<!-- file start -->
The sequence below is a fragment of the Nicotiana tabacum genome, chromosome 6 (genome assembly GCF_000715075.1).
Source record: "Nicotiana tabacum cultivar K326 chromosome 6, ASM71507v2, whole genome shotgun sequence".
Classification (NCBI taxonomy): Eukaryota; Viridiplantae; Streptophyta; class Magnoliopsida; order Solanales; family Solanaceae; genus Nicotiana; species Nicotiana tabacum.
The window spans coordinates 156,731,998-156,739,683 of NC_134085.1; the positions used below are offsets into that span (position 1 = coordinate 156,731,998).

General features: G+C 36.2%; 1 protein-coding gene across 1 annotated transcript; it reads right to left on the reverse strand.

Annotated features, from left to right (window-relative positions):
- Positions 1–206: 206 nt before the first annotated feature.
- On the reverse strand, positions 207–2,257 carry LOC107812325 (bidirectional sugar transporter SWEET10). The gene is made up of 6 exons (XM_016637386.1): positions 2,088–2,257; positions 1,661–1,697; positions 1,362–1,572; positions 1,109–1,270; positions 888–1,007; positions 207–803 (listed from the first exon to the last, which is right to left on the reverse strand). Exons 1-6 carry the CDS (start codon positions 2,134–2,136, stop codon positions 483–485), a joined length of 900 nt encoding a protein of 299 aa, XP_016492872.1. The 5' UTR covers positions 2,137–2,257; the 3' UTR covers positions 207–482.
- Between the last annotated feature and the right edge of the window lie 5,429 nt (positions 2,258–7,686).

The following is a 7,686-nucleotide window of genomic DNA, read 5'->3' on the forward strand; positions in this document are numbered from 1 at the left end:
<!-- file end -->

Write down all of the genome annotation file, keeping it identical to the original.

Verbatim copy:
The sequence below is a fragment of the Nicotiana tabacum genome, chromosome 6 (genome assembly GCF_000715075.1).
Source record: "Nicotiana tabacum cultivar K326 chromosome 6, ASM71507v2, whole genome shotgun sequence".
Classification (NCBI taxonomy): Eukaryota; Viridiplantae; Streptophyta; class Magnoliopsida; order Solanales; family Solanaceae; genus Nicotiana; species Nicotiana tabacum.
The window spans coordinates 156,731,998-156,739,683 of NC_134085.1; the positions used below are offsets into that span (position 1 = coordinate 156,731,998).

General features: G+C 36.2%; 1 protein-coding gene across 1 annotated transcript; it reads right to left on the reverse strand.

Annotated features, from left to right (window-relative positions):
- Positions 1–206: 206 nt before the first annotated feature.
- On the reverse strand, positions 207–2,257 carry LOC107812325 (bidirectional sugar transporter SWEET10). The gene is made up of 6 exons (XM_016637386.1): positions 2,088–2,257; positions 1,661–1,697; positions 1,362–1,572; positions 1,109–1,270; positions 888–1,007; positions 207–803 (listed from the first exon to the last, which is right to left on the reverse strand). Exons 1-6 carry the CDS (start codon positions 2,134–2,136, stop codon positions 483–485), a joined length of 900 nt encoding a protein of 299 aa, XP_016492872.1. The 5' UTR covers positions 2,137–2,257; the 3' UTR covers positions 207–482.
- Between the last annotated feature and the right edge of the window lie 5,429 nt (positions 2,258–7,686).

The following is a 7,686-nucleotide window of genomic DNA, read 5'->3' on the forward strand; positions in this document are numbered from 1 at the left end: